After his return from winning in Hungary, Nigel did see my painting and wanted to buy it – but not only wanting to buy it, but also to buy the full copyright, as well as printing off 1200 copies as a limited edition fine art print, with him signing it as well as me. These signed prints were then to be sold by mail order via Nigel's own company.

The offer was too good to refuse, and so I waited for his lawyer on the Isle of Man to send me a contract. That duly came through my fax machine (remember, this was in 1992) and when the paper finally finished issuing from the roll, it looked about 20 feet long! I waded through the lawyer ‘speak’, and found four points on the contract I wanted more information about. I phoned Mr X, the lawyer, and began working through my questions. After the third question had been answered, there was silence at the other end, then I heard, 'Do you want this ******* contract?' Looking back at that question makes me laugh so much, with an unknown artist, questioning Nigel Mansell's lawyer, and the wording of his contract. I signed up pretty smartish...

After several weeks the prints were ready and I was asked to visit Nigel's sports car garage to sign and number the 1200 prints. The final print size was large and needed careful handling to stop it being dented or bent. When I began the day, I had firmly believed I was going to finish signing and numbering the prints by 6 p.m., however, when I arrived at the garage, I found I had to do the whole signing and numbering operation by myself, on the huge pile of prints – it was at least 2 feet tall!

     I'm sure you will think the whole process sounds pretty simple... lift the print off the left-hand pile… slide it on to a desk… sign my name in pencil, below the right-hand corner of the picture… number the print by putting 1 over 1200, and then 2 over 1200 on the next one, and so on and so on, to the right of the signature… then slide the print off and start a new pile on the right.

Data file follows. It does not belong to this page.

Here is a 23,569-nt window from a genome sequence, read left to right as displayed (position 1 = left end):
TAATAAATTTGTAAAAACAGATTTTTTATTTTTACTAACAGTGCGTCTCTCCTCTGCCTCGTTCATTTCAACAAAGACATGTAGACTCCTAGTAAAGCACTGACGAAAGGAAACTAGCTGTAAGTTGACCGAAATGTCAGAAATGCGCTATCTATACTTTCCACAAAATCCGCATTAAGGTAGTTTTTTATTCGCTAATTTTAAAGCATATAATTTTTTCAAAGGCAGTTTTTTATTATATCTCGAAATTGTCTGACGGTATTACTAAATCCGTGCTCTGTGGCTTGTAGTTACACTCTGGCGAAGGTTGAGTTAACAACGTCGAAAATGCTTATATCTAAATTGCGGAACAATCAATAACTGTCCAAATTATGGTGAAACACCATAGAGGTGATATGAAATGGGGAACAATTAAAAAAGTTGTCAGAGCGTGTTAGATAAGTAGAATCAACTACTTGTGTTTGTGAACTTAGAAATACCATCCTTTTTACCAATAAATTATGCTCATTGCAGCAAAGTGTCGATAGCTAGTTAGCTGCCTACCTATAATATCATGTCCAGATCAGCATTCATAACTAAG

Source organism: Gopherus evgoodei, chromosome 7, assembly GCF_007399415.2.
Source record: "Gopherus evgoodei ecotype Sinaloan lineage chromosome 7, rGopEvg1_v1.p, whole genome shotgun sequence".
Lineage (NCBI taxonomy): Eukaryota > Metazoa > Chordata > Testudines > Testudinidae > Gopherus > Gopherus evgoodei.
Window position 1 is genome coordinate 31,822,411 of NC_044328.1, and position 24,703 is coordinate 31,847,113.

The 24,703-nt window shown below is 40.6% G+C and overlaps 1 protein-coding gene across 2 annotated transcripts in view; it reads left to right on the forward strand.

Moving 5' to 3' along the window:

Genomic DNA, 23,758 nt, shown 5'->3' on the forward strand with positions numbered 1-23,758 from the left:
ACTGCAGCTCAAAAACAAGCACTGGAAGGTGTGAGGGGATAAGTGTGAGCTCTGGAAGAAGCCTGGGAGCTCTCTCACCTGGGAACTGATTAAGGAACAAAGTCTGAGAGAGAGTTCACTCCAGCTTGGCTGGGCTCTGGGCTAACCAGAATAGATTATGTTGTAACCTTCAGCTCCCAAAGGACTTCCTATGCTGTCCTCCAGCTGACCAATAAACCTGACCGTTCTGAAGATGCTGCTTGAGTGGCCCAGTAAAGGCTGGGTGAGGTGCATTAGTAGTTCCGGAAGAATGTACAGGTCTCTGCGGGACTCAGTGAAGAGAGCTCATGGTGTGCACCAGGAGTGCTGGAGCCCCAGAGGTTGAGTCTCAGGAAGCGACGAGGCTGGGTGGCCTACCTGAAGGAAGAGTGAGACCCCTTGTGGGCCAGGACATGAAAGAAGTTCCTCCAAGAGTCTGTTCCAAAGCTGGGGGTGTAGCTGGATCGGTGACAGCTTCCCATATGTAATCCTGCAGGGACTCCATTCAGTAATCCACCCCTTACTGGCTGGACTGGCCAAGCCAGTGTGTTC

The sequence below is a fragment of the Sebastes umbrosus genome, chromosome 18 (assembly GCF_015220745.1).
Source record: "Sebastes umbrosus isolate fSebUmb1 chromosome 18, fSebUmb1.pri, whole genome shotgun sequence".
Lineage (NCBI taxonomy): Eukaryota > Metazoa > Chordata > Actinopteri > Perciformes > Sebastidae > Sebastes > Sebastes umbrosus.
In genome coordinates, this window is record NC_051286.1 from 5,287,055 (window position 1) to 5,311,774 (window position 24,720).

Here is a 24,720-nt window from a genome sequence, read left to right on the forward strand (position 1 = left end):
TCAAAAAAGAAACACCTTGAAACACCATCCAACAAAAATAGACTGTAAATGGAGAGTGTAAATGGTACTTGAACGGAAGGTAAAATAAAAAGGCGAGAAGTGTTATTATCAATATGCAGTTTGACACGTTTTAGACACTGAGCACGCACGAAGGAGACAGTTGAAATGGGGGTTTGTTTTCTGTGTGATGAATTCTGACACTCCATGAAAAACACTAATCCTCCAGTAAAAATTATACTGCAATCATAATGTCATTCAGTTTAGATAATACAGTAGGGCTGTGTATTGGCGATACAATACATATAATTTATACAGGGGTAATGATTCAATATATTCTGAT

By 6 p.m. I had managed to sign and number only half the pile, with my right hand ceasing to function – I actually couldn't bend my thumb and fingers properly! To add to my RSI, I found that my mind began playing tricks with me after the first hundred or so prints: I began to get 'number amenesia' which resulted in me repeating the same number on several different prints. 

     During the whole signing process, I was also trying to stop the prints from being dented due to their tendency to try and get away from my hands as I slid them on to the table; since they were large, air was trapped under them as they arrived over the table, which made the prints try and fly off the table in all directions.

     So... 2 days later, I finished signing the 1200 prints. Phew! Even with my dead fingers, thumbs, repeated numbers and flying prints, it was a great experience and I hope everyone who bought the print, enjoyed 'Out in Front'.

Finally, just to finish off this second Scribbles story – I always find coincidences very strange, and the following one really made me think there is something controlling my fate.

I was using an art gallery in Falmouth to sell my work and recently I went to see the owner – just a 5 minute visit to say hello. Remember, before I finish this 'coincidence', that my main story about Nigel Mansell and my painting, dates way back to 1992.

     As soon as I stepped into Mark's gallery, he turned to me and said, 'Well, speak of the devil, here he is now!' – meaning me. The customer had been talking to Mark about my Nigel Mansell print, 'Out in Front', that he had bought 25 years ago! I couldn't believe that we were both there at the same time, and neither could the customer – he couldn't get over actually meeting the artist of his print at that very moment, and at that particular location 25 years later!

Very weird.